Rulings on eDiscovery Increased in 2023

Decisions on eDiscovery in U.S. District Court cases increased by 10% in 2023 even as civil case filings dropped by 8%, according to the eDiscovery Assistant 2023 Case Law Report released late last month.

The report also categorizes the top issues in eDiscovery cases last year. Failure to produce, proportionality, and sanctions were the top three issues for the third straight year. Redactions and cost recovery were the issues that saw the biggest increase from 2022.

What else was new in 2023? eDiscovery Assistant started tracking five new issue tags that reflect the shift in technology usage: Signal, the encrypted and ephemeral instant messaging app; email threading; facial recognition technology; Microsoft Teams; and hyperlinked files.

Revisiting eDiscovery by design

Cassandre Coyer at Legaltech News wrote about the not-so-new idea of eDiscovery by design and how it’s being applied today. eDiscovery by design is the idea that technology, specifically new tools that are being created, have preservation, collection, review, and production components as natural features built into the technology rather than needing to use a third-party forensics or eDiscovery tool to pull data out of the application.

While enterprise providers have introduced their own data preservation tools, such as Google Vault and Microsoft Purview, eDiscovery professionals say they don’t cover all the steps on the Electronic Discovery Reference Model (EDRM) or they simply just don’t do it well or efficiently. Another roadblock to designing a one-size-fits-all tool: data from Slack and similar collaboration apps, which are difficult to collect data from.

“I definitely haven’t seen any application that can do from A to Z. I think many applications are building in preservation and hold obligation notices,” Kathryn C. Cole, a shareholder at Greenberg Traurig, told Coyer. “I think that’s becoming more and more common. But I think, in large part due to the human component required to review a document or produce a document, I don’t know that it’s theoretically possible to have it run the full gamut.”

Text message gaps give defense an eDiscovery opening

In Jones v. Riot Hosp. Grp. LLC, a former waitress’ discrimination claims against a bar owner and his company were dismissed as sanctions for violating Rule 37(e). The district court’s dismissal was upheld by the Ninth Circuit.

The EDRM blog writes about this case as an example of how important it is to look for information gaps during the evaluation of electronically stored information (ESI). Riot, during discovery, had discovered instances where Jones appeared to have “abruptly stopped communicating with people she had been messaging almost daily.”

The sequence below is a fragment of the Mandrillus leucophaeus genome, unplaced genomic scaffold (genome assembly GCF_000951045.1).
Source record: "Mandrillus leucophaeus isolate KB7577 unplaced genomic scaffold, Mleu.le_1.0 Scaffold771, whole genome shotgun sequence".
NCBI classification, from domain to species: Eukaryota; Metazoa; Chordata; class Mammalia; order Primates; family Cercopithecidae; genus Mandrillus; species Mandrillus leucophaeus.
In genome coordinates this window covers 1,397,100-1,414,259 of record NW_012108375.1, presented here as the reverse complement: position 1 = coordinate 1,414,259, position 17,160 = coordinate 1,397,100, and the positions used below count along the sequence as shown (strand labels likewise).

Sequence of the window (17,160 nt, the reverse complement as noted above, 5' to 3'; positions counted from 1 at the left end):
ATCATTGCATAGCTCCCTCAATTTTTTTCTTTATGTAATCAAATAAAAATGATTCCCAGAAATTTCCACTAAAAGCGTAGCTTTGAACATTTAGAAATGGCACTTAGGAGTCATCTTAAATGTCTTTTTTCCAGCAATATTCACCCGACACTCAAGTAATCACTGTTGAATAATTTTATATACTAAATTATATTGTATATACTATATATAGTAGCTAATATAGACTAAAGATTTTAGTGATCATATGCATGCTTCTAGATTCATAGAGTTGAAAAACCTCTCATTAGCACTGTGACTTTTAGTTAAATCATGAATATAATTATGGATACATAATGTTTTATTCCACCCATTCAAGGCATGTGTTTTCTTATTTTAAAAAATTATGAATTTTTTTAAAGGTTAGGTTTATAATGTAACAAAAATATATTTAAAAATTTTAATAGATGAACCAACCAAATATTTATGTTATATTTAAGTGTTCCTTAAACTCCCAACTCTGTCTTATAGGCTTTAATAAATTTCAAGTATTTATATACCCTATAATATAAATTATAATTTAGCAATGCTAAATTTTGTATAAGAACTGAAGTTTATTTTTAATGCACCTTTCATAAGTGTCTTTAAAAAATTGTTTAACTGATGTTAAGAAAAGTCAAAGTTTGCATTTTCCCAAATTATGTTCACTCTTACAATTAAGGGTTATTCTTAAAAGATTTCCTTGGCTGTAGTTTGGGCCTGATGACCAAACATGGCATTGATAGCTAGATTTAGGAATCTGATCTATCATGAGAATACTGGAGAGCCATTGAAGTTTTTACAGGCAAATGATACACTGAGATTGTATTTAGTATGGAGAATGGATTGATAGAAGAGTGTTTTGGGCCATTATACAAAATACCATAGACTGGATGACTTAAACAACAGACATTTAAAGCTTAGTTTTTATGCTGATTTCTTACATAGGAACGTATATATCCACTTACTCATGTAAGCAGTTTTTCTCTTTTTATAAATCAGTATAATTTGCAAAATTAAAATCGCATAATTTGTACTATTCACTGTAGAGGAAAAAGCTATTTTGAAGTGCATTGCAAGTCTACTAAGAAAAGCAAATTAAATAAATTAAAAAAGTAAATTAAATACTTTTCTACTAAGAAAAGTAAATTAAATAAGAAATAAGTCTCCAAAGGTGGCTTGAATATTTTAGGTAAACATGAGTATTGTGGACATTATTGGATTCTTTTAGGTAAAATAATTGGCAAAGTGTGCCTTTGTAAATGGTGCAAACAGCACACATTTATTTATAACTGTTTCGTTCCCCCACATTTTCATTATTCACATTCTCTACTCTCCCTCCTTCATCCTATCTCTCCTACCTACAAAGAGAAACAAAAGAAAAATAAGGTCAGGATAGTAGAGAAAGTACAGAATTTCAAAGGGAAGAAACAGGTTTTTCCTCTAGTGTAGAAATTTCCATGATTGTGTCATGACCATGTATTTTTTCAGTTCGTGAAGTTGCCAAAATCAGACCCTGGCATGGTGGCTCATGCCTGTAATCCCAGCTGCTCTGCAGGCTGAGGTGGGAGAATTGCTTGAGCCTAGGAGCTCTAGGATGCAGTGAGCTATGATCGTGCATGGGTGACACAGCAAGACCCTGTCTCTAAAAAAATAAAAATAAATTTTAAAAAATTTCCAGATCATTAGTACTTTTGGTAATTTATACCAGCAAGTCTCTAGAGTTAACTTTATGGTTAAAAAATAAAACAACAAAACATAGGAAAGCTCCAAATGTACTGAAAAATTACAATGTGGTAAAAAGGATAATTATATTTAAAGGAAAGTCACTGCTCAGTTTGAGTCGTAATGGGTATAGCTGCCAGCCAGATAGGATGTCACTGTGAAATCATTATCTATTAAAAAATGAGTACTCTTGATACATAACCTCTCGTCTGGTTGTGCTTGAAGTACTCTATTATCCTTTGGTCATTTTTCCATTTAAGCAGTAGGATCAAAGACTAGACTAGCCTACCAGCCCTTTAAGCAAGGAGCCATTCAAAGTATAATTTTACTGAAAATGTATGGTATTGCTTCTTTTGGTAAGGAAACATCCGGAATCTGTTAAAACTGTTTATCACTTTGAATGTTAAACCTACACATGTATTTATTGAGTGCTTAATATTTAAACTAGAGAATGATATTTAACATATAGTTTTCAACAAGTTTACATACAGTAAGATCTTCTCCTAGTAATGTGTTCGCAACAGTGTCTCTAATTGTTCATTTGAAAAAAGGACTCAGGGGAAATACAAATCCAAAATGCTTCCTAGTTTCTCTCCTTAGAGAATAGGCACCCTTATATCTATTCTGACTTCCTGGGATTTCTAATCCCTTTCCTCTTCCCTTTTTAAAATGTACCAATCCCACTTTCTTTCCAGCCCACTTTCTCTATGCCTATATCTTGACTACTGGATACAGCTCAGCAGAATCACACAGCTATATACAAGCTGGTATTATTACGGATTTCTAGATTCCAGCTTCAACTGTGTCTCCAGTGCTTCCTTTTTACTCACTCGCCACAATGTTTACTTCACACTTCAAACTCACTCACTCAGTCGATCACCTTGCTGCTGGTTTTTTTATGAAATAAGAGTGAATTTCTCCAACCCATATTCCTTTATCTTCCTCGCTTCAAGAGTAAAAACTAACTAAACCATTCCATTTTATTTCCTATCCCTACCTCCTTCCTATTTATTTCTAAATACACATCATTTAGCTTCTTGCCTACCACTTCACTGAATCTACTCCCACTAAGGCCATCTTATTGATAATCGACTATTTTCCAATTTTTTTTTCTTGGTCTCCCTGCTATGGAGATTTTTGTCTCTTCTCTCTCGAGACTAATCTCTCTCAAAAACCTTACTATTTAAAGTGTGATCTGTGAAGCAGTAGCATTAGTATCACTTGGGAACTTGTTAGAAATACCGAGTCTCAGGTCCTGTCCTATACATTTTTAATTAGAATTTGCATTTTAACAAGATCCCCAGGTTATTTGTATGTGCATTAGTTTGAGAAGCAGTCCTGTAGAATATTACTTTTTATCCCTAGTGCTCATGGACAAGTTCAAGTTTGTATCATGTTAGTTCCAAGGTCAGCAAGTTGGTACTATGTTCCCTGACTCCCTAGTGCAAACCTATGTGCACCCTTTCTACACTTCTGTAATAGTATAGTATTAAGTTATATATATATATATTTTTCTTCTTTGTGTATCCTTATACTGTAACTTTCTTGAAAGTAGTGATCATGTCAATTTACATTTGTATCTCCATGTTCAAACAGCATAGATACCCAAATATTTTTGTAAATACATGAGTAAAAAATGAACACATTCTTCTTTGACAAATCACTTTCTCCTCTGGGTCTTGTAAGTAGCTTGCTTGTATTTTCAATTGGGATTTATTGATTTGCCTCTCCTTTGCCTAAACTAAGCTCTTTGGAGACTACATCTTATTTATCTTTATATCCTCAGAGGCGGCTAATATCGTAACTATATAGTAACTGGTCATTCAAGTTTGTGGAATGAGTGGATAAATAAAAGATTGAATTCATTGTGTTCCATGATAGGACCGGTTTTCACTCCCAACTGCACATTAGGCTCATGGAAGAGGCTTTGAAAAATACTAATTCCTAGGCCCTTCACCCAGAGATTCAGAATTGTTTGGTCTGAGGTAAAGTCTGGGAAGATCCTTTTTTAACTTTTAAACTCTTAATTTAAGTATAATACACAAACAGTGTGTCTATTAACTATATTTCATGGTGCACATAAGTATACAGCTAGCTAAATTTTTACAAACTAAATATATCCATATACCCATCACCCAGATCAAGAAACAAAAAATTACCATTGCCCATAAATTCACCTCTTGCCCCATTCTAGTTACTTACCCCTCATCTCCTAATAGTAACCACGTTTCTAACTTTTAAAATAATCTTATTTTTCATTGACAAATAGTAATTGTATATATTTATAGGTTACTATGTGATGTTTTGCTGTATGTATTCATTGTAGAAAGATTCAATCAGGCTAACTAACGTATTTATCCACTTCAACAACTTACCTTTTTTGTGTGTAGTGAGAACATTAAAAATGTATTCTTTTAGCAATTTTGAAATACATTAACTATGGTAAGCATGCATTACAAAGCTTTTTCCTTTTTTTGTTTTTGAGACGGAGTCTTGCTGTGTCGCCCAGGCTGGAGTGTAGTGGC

The district court ordered an expert review of four phones and the expert extracted messages that were provided to Jones’ attorney for privilege review. Jones’ attorney failed to provide the messages to the defense, and they moved for terminating sanctions. The district court dismissed the case with prejudice, and Jones appealed, arguing the district court abused its discretion and erred in finding intent because the expert could not confirm that every deletion was intentional.

But the Ninth Circuit ruled “there was ample circumstantial evidence that Jones intentionally destroyed a significant number of text messages and collaborated with others to do so. … Jones argues that her production of thousands of text messages “negates the intent and prejudice elements of Rule 37(e).” But production of some evidence does not excuse destruction of other relevant evidence. And evidence from Jones’ third-party imaging vendor suggests that she deleted some messages from the very periods covered by her productions.”

Gap analyses should be a natural part of every review. Specifically with text messages, some review platforms even have interactive timeline builders that allow lawyers to see gaps in communications across the collected data. It is important to review those gaps to ensure that the collections are complete and data hasn’t been willfully or inadvertently excluded.

Every week, the Array team reviews the latest news and analysis about the evolving field of eDiscovery to bring you the topics and trends you need to know.